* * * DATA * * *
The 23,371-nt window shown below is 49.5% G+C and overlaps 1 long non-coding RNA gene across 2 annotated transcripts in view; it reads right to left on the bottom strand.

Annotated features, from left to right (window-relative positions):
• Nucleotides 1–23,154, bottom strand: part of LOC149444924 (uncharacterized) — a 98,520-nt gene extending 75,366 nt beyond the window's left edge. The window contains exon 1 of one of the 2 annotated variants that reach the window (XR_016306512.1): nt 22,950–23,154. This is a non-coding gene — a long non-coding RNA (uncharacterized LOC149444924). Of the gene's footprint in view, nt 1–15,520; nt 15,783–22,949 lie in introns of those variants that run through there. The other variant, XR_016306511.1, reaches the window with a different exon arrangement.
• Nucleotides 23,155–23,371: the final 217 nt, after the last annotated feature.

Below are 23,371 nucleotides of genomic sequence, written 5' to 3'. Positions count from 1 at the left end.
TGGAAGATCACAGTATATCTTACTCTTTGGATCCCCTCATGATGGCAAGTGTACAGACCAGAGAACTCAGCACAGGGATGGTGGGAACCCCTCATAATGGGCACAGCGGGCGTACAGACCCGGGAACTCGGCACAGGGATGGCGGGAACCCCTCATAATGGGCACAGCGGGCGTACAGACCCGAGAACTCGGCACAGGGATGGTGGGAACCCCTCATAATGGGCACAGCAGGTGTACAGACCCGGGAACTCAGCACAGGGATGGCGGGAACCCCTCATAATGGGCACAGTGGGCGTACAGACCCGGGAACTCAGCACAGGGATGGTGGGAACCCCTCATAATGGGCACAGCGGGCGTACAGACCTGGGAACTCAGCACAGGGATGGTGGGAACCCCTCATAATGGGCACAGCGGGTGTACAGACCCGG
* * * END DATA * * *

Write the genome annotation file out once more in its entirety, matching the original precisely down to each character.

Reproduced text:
The 23,371-nt window shown below is 49.5% G+C and overlaps 1 long non-coding RNA gene across 2 annotated transcripts in view; it reads right to left on the bottom strand.

Annotated features, from left to right (window-relative positions):
• Nucleotides 1–23,154, bottom strand: part of LOC149444924 (uncharacterized) — a 98,520-nt gene extending 75,366 nt beyond the window's left edge. The window contains exon 1 of one of the 2 annotated variants that reach the window (XR_016306512.1): nt 22,950–23,154. This is a non-coding gene — a long non-coding RNA (uncharacterized LOC149444924). Of the gene's footprint in view, nt 1–15,520; nt 15,783–22,949 lie in introns of those variants that run through there. The other variant, XR_016306511.1, reaches the window with a different exon arrangement.
• Nucleotides 23,155–23,371: the final 217 nt, after the last annotated feature.

Below are 23,371 nucleotides of genomic sequence, written 5' to 3'. Positions count from 1 at the left end.
TGGAAGATCACAGTATATCTTACTCTTTGGATCCCCTCATGATGGCAAGTGTACAGACCAGAGAACTCAGCACAGGGATGGTGGGAACCCCTCATAATGGGCACAGCGGGCGTACAGACCCGGGAACTCGGCACAGGGATGGCGGGAACCCCTCATAATGGGCACAGCGGGCGTACAGACCCGAGAACTCGGCACAGGGATGGTGGGAACCCCTCATAATGGGCACAGCAGGTGTACAGACCCGGGAACTCAGCACAGGGATGGCGGGAACCCCTCATAATGGGCACAGTGGGCGTACAGACCCGGGAACTCAGCACAGGGATGGTGGGAACCCCTCATAATGGGCACAGCGGGCGTACAGACCTGGGAACTCAGCACAGGGATGGTGGGAACCCCTCATAATGGGCACAGCGGGTGTACAGACCCGG